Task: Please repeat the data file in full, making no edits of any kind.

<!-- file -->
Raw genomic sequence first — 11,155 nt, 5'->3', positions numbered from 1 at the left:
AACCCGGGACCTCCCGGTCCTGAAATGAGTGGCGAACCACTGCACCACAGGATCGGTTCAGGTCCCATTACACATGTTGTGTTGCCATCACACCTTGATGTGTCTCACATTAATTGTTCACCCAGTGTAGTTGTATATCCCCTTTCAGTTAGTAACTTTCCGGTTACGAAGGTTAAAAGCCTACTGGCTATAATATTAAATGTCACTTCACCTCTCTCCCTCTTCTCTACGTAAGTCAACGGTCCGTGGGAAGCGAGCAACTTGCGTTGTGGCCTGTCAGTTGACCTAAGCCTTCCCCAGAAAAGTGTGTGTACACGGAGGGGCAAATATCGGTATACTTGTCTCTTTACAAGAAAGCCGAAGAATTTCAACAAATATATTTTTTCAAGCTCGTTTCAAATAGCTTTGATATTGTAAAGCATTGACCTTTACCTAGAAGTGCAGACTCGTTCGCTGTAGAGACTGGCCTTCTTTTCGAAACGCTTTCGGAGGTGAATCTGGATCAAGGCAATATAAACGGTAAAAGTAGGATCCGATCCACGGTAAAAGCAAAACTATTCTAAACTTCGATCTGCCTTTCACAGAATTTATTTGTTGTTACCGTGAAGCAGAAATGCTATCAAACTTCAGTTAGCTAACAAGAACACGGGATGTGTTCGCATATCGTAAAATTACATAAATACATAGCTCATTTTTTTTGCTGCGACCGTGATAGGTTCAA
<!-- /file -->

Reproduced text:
Raw genomic sequence first — 11,155 nt, 5'->3', positions numbered from 1 at the left:
AACCCGGGACCTCCCGGTCCTGAAATGAGTGGCGAACCACTGCACCACAGGATCGGTTCAGGTCCCATTACACATGTTGTGTTGCCATCACACCTTGATGTGTCTCACATTAATTGTTCACCCAGTGTAGTTGTATATCCCCTTTCAGTTAGTAACTTTCCGGTTACGAAGGTTAAAAGCCTACTGGCTATAATATTAAATGTCACTTCACCTCTCTCCCTCTTCTCTACGTAAGTCAACGGTCCGTGGGAAGCGAGCAACTTGCGTTGTGGCCTGTCAGTTGACCTAAGCCTTCCCCAGAAAAGTGTGTGTACACGGAGGGGCAAATATCGGTATACTTGTCTCTTTACAAGAAAGCCGAAGAATTTCAACAAATATATTTTTTCAAGCTCGTTTCAAATAGCTTTGATATTGTAAAGCATTGACCTTTACCTAGAAGTGCAGACTCGTTCGCTGTAGAGACTGGCCTTCTTTTCGAAACGCTTTCGGAGGTGAATCTGGATCAAGGCAATATAAACGGTAAAAGTAGGATCCGATCCACGGTAAAAGCAAAACTATTCTAAACTTCGATCTGCCTTTCACAGAATTTATTTGTTGTTACCGTGAAGCAGAAATGCTATCAAACTTCAGTTAGCTAACAAGAACACGGGATGTGTTCGCATATCGTAAAATTACATAAATACATAGCTCATTTTTTTTGCTGCGACCGTGATAGGTTCAA